Constitutionally heeding the right to silence in Australia

Gray, Anthony (2013) Constitutionally heeding the right to silence in Australia. Monash University Law Review, 39 (1). pp. 156-187. ISSN 0311-3140

Abstract

This paper considers options to constitutionally protect the right to silence in Australia. This right is being progressively being undermined by legislation applying both prior to and at trial. It is a hard-won, fundamental right and should be protected. This article argues the High Court's acceptance of the right to a fair trial could be utilised to argue that it is inconsistent with the use of evidence obtained against a person in breach of their right to silence.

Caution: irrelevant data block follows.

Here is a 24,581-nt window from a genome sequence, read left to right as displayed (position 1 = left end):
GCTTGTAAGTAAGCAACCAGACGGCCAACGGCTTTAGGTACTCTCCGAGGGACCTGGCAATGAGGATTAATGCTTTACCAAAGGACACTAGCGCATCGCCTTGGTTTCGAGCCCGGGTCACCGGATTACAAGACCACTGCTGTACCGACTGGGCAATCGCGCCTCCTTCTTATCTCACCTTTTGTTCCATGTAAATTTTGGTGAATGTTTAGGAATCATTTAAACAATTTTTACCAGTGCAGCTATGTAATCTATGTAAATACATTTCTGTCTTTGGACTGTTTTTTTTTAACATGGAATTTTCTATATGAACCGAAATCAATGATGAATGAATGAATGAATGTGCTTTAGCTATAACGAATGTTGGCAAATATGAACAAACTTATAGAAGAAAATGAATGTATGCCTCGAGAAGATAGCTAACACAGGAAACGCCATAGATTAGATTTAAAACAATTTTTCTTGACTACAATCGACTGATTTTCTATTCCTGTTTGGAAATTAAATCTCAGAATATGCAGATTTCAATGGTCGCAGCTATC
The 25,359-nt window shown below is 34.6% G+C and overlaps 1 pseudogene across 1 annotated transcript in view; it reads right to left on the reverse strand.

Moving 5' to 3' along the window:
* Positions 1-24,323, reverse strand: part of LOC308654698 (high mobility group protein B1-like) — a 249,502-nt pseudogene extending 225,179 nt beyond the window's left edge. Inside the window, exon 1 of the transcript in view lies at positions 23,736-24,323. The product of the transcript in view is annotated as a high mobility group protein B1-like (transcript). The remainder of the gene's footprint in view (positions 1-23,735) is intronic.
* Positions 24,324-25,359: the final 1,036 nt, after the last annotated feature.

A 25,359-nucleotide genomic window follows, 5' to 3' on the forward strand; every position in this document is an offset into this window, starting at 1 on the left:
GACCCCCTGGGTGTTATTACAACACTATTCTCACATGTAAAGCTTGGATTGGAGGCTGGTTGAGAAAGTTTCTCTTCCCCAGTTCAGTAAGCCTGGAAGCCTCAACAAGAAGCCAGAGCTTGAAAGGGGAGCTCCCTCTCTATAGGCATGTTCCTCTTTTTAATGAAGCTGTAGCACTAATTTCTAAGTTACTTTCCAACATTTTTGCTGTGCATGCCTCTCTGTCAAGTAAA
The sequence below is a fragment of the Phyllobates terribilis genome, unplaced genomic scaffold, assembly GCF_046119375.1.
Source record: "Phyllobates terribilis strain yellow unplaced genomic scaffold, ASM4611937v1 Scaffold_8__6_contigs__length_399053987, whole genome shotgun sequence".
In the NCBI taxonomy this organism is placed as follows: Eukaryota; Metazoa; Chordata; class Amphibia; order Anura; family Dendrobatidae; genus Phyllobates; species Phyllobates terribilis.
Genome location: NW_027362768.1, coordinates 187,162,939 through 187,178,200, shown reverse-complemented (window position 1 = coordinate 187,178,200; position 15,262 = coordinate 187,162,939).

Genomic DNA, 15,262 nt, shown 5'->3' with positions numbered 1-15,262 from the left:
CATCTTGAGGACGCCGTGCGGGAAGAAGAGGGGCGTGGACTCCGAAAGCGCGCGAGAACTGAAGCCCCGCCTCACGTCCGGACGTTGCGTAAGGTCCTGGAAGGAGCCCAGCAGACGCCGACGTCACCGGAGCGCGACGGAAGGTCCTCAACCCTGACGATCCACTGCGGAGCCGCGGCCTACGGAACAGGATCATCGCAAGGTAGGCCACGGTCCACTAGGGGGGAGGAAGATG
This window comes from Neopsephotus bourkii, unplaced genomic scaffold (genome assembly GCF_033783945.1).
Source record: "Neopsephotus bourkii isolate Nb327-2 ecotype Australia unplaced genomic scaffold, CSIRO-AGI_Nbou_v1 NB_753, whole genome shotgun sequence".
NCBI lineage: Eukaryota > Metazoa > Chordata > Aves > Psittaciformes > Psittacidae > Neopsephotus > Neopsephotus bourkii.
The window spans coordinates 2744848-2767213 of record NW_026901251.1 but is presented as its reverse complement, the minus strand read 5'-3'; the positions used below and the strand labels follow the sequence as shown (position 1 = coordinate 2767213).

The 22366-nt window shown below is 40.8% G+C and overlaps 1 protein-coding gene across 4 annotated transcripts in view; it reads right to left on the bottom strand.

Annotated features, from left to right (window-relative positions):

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Item Type: Article (Commonwealth Reporting Category C)
Refereed: Yes
Item Status: Live Archive
Additional Information: Permanent restricted access to Published version in accordance with the copyright policy of the publisher.
Faculty / Department / School: Historic - Faculty of Business and Law - School of Law
Date Deposited: 17 Sep 2013 00:22
Last Modified: 08 Sep 2017 05:08
Uncontrolled Keywords: right to silence; privilege; self-incrimination; Fifth Amendment; Miranda; fair trial
Fields of Research : 18 Law and Legal Studies > 1801 Law > 180108 Constitutional Law
16 Studies in Human Society > 1605 Policy and Administration > 160510 Public Policy
18 Law and Legal Studies > 1801 Law > 180122 Legal Theory, Jurisprudence and Legal Interpretation
Socio-Economic Objective: C Society > 94 Law, Politics and Community Services > 9404 Justice and the Law > 940403 Criminal Justice
URI: http://eprints.usq.edu.au/id/eprint/24044

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